They’ll give you a great show even where little else will thrive
We’re all familiar with the gorgeous blooms of tall bearded irises, but far fewer gardeners grow their much smaller cousins, the dwarf bearded iris. Equally delightful, they flower earlier, from mid-April into May, and being much, much smaller, they’re ideal for planting in poor, dry soil alongside pathways and in gravel gardens where they won’t take up much room or get swamped by herbaceous partners. They’re also good for narrow borders beneath sunny windows where little else will thrive. Most reach no higher than 15cm (6in) tall, with all the colours and shades you come to expect from their bigger relatives with demure single colours, to jazzy, avant-garde combinations of electric-blue, golden-yellows, brooding purples and powerful reds, with multi-coloured petals and contrasting beards.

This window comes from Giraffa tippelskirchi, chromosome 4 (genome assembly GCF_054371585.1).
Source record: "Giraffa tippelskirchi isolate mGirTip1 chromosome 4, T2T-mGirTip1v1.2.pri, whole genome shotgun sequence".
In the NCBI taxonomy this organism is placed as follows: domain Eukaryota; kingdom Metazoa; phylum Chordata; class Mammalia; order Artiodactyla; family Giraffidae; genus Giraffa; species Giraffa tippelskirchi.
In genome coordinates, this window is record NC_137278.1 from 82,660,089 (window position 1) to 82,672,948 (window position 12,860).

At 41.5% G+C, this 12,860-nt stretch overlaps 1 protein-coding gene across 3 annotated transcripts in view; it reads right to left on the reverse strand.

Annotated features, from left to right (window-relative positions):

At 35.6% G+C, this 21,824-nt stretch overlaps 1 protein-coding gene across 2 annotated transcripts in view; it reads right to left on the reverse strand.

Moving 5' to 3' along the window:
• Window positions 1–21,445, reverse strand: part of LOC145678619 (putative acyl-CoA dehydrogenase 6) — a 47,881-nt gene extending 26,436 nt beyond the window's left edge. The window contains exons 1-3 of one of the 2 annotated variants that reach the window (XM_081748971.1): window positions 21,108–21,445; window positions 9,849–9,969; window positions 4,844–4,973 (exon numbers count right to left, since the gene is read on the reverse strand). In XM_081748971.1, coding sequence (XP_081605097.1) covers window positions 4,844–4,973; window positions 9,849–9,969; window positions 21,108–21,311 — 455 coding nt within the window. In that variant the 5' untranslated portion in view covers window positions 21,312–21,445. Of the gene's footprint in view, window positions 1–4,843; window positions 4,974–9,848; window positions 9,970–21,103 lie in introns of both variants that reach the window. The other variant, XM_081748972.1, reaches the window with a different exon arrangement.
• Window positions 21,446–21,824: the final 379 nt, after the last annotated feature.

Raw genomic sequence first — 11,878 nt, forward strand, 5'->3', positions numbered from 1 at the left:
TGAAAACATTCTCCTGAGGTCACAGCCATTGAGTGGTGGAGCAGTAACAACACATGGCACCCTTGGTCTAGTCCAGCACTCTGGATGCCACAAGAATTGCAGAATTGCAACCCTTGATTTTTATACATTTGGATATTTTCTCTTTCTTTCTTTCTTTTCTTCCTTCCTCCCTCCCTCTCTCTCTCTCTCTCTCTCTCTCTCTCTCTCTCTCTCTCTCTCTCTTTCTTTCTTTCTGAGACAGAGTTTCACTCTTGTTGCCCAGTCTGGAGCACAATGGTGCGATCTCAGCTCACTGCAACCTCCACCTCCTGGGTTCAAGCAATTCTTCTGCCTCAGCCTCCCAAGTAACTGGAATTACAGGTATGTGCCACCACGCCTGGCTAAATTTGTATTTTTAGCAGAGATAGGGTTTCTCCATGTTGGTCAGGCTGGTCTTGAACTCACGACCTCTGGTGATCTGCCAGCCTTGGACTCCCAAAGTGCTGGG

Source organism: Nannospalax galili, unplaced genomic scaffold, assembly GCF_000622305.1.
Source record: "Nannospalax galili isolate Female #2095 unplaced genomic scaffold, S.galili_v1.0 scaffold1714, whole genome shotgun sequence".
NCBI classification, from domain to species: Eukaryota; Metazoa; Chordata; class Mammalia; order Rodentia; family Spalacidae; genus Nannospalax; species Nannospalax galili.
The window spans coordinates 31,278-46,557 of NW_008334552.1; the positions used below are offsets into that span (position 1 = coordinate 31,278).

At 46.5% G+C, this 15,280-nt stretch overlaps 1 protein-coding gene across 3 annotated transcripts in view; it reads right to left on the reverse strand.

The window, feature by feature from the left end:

Dwarf bearded iris are developed from the diminutive European species I. pumila and other taller bearded iris, which introduced a kaleidoscope of colours, while retaining the compact habit. All are easy to grow and, being short, don’t need staking like some of their larger cousins. It’s important to make sure the small rhizomes get sufficient light in summer and don’t get swamped by herbaceous partners. They can be propagated like any other iris. Lift and divide in June, keeping the younger, more vigorous rhizomes and discarding older growth. Plant them so the rhizomes are exposed on the soil surface to get heat and light and they’ll flower much more reliably. Once you’re hooked, you’ll soon start collecting all the various forms!